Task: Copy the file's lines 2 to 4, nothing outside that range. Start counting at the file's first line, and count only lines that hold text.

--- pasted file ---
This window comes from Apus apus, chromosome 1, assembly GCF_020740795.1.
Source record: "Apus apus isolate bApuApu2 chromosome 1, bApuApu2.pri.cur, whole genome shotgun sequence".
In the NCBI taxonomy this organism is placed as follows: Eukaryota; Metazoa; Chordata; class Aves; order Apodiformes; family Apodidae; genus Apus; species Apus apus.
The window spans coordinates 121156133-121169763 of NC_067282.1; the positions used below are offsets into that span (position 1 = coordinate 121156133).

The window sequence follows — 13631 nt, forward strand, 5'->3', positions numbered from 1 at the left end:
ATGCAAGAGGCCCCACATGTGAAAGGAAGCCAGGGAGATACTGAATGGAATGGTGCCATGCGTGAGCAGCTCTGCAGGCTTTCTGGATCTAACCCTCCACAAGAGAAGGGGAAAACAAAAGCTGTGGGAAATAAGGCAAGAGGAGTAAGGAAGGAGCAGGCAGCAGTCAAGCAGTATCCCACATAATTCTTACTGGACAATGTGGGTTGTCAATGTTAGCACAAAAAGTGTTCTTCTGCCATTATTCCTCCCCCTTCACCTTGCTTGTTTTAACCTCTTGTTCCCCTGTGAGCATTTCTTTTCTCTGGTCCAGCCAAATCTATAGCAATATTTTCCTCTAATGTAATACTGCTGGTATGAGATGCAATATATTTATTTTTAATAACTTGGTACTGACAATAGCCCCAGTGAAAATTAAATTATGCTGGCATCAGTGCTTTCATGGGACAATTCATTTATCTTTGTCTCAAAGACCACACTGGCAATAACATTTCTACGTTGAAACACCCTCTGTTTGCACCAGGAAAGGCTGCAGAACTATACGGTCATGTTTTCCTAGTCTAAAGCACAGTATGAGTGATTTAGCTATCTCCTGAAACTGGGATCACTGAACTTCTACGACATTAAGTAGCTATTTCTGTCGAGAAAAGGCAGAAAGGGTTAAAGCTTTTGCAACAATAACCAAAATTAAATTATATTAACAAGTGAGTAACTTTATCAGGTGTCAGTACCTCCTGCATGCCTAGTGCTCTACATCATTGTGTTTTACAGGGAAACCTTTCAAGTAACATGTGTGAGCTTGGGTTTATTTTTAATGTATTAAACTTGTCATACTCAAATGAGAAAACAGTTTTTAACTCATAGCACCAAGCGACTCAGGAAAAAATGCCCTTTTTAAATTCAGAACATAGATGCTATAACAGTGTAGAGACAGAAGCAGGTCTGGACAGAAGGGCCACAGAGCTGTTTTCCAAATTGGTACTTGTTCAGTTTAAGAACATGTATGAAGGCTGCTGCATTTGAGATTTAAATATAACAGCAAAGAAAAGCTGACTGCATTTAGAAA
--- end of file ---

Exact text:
Source record: "Apus apus isolate bApuApu2 chromosome 1, bApuApu2.pri.cur, whole genome shotgun sequence".
In the NCBI taxonomy this organism is placed as follows: Eukaryota; Metazoa; Chordata; class Aves; order Apodiformes; family Apodidae; genus Apus; species Apus apus.
The window spans coordinates 121156133-121169763 of NC_067282.1; the positions used below are offsets into that span (position 1 = coordinate 121156133).